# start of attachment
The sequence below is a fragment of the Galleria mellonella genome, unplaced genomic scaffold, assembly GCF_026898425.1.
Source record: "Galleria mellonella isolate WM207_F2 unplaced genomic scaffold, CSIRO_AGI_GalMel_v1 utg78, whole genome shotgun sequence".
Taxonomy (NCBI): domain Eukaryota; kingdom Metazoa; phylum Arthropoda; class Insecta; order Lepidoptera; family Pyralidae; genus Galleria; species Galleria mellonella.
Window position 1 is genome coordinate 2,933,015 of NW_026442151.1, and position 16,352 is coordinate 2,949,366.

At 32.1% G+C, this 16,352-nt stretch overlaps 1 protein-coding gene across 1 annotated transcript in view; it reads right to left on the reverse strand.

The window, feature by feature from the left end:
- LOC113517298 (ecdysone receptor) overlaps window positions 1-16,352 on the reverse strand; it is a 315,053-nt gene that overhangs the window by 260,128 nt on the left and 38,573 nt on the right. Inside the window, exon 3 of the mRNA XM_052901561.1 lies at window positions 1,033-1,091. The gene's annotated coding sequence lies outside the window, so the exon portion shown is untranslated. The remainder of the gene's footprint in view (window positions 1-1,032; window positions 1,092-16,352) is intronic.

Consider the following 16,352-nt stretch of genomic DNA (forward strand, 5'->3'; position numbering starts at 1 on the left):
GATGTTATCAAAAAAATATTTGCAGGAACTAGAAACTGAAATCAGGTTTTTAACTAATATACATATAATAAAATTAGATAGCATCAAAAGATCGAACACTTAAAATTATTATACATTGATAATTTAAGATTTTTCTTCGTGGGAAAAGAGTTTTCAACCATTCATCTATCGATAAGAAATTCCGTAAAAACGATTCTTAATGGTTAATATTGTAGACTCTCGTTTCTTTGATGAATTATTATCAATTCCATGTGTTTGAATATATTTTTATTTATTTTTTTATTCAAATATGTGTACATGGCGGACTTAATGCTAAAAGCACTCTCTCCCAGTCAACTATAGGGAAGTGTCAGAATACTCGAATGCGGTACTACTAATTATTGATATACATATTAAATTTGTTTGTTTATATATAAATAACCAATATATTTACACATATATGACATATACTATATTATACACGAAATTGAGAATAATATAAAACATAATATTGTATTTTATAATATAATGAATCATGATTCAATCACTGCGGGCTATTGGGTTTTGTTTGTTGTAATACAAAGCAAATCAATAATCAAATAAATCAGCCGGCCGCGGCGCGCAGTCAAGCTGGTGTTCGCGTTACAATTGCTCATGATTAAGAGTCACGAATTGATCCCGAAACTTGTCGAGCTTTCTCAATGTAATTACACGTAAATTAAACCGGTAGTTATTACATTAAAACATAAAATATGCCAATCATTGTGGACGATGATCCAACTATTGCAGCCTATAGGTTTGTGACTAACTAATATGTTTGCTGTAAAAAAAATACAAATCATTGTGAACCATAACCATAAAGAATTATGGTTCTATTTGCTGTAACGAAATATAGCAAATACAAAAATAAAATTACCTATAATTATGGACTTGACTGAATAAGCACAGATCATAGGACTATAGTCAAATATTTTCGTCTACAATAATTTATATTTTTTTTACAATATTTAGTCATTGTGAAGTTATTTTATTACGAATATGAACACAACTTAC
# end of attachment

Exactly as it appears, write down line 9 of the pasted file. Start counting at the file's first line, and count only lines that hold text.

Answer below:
GATGTTATCAAAAAAATATTTGCAGGAACTAGAAACTGAAATCAGGTTTTTAACTAATATACATATAATAAAATTAGATAGCATCAAAAGATCGAACACTTAAAATTATTATACATTGATAATTTAAGATTTTTCTTCGTGGGAAAAGAGTTTTCAACCATTCATCTATCGATAAGAAATTCCGTAAAAACGATTCTTAATGGTTAATATTGTAGACTCTCGTTTCTTTGATGAATTATTATCAATTCCATGTGTTTGAATATATTTTTATTTATTTTTTTATTCAAATATGTGTACATGGCGGACTTAATGCTAAAAGCACTCTCTCCCAGTCAACTATAGGGAAGTGTCAGAATACTCGAATGCGGTACTACTAATTATTGATATACATATTAAATTTGTTTGTTTATATATAAATAACCAATATATTTACACATATATGACATATACTATATTATACACGAAATTGAGAATAATATAAAACATAATATTGTATTTTATAATATAATGAATCATGATTCAATCACTGCGGGCTATTGGGTTTTGTTTGTTGTAATACAAAGCAAATCAATAATCAAATAAATCAGCCGGCCGCGGCGCGCAGTCAAGCTGGTGTTCGCGTTACAATTGCTCATGATTAAGAGTCACGAATTGATCCCGAAACTTGTCGAGCTTTCTCAATGTAATTACACGTAAATTAAACCGGTAGTTATTACATTAAAACATAAAATATGCCAATCATTGTGGACGATGATCCAACTATTGCAGCCTATAGGTTTGTGACTAACTAATATGTTTGCTGTAAAAAAAATACAAATCATTGTGAACCATAACCATAAAGAATTATGGTTCTATTTGCTGTAACGAAATATAGCAAATACAAAAATAAAATTACCTATAATTATGGACTTGACTGAATAAGCACAGATCATAGGACTATAGTCAAATATTTTCGTCTACAATAATTTATATTTTTTTTACAATATTTAGTCATTGTGAAGTTATTTTATTACGAATATGAACACAACTTAC